Etymology
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grandiosity (n.)

1814, from French grandiosité; see grandiose + -ity.

The author now and then makes a word for his own use, as complicate, for complicated; and, still less fortunately 'grandiosity' (p. 343). [review of Joseph Forsyth's "Remarks on Italy" in Edinburgh Review, January 1814]
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Gestapo 
Nazi secret state police, 1934, from German Gestapo, contracted from "Geheime Staats-polizei," literally "secret state police," set up by Hermann Göring in Prussia in 1933, extended to all Germany in January 1934.
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bock (n.)
strong, dark type of German beer, 1856, from German ambock, from Bavarian dialectal pronunciation of Einbecker bier, from Einbeck, Hanover, where it was first brewed; popularly associated with Bock "a goat." Brewed in December and January, drunk in May.
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wiki (n.)
web page that can be edited by browsers, by 2002, abstracted from names of such sites (such as Wikipedia, launched January 2001), the original being WikiWikiWeb, introduced and named by Ward Cunningham in 1995, from Hawaiian wikiwiki "fast, swift."
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anesthesiology (n.)

1908, from anesthesia + -ology.

Anesthesiology. This is the new term adopted by the University of Illinois defining "the science that treats of the means and methods of producing in man or animal various degrees of insensibility with or without hypnosis." [Medical Herald, January, 1912]
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crossword (adj.)

as the name of a game in which clues suggests words that are written in overlapping horizontal and vertical boxes in a grid, January 1914, from cross (adj.) + word (n.). The first one ran in the "New York World" newspaper Dec. 21, 1913, but was called word-cross. As a noun, 1925, short for crossword puzzle.

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unscramble (v.)

"restore to order," 1911, from un- (2) "reverse, opposite of" + scramble (v.). The original use is in a quip attributed to U.S. financier J.P. Morgan (1837-1913) about the impossibility of unscrambling an omelet.

Mr. Morgan is credited with the aphorism that the recent trust decisions are like an order to a cook to "unscramble" the eggs which have just been prepared. [Proceedings of the Academy of Political Science, January 1912]

Related: Unscrambled; unscrambling.

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pseudo-science (n.)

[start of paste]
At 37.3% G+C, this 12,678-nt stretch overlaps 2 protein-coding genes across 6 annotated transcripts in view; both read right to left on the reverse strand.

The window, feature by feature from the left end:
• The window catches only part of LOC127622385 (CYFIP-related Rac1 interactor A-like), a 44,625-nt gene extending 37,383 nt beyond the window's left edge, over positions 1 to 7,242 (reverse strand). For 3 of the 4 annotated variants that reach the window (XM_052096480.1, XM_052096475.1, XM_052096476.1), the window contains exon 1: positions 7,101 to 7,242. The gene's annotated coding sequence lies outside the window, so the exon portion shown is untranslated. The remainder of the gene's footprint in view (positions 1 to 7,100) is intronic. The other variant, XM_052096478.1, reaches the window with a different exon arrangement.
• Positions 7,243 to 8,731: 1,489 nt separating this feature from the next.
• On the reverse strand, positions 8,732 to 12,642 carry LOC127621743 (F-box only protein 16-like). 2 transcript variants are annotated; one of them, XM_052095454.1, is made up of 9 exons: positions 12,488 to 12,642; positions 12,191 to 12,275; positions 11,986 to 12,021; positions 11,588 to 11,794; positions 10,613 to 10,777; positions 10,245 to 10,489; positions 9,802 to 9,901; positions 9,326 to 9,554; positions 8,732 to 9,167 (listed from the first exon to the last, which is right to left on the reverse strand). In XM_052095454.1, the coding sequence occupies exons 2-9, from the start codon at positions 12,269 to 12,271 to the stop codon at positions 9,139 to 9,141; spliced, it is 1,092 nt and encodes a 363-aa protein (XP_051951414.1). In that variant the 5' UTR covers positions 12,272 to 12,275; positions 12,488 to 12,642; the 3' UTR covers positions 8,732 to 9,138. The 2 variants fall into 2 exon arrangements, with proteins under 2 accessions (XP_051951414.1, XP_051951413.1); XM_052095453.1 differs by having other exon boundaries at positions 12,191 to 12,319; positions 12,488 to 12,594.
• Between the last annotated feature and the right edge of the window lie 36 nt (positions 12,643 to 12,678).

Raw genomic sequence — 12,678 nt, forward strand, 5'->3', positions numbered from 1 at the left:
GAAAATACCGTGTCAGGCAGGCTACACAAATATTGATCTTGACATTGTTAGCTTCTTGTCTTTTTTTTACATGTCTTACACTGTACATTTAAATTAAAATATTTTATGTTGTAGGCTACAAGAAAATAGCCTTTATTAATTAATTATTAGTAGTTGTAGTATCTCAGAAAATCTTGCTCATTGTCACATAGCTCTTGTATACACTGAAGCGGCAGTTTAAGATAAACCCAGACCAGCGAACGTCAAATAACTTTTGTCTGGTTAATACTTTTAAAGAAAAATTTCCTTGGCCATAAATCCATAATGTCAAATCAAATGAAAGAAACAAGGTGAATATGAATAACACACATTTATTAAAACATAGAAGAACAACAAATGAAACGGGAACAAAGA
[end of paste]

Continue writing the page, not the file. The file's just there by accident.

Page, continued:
also pseudoscience, "a pretended or mistaken science," 1796 (the earliest reference is to alchemy), from pseudo- + science.

The term pseudo-science is hybrid, and therefore objectionable. Pseudognosy would be better etymology, but the unlearned might be apt to association with it the idea of a dog's nose, and thus, instead of taking "the eel of science by the tail," take the cur of science by the snout; so that all things considered we had better adopt the current term pseudo-sciences ["The Pseudo-Sciences," in The St. James's Magazine, January 1842]
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ladies (n.)

plural of lady (q.v.). Ladies' night (1880) originally was any event to which women were invited at an all-male club.

Every succeeding occasion is usually said to be "the best ever," but for true pleasure, comfort and genuine enjoyment it is doubtful if any occasion has been more truly "the best ever" than the ladies' night of the Paint, Oil and Varnish Club of Chicago, which was given in the Crystal ballroom of the Blackstone Hotel, Chicago, Thursday evening January 26. ["Paint, Oil and Drug Review," Feb. 1, 1911]
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nuanced (adj.)

"having or showing delicate gradations in tone, etc.," 1896, past-participle adjective from the verb nuance (q.v.).

The new co-operative history of English literature which the University of Cambridge is now publishing prints "genre" without italics. And it even permits one contributor—and a contributor who is discussing Shakespeare!—to say that something is delicately "nuanced." Is there now an English verb "to nuance"? It is terrible to think of the bad language the scholars of the venerable English university might have used if "nuanced" had been first discovered in the text of an American author. [Scribner's Magazine," January 1911]
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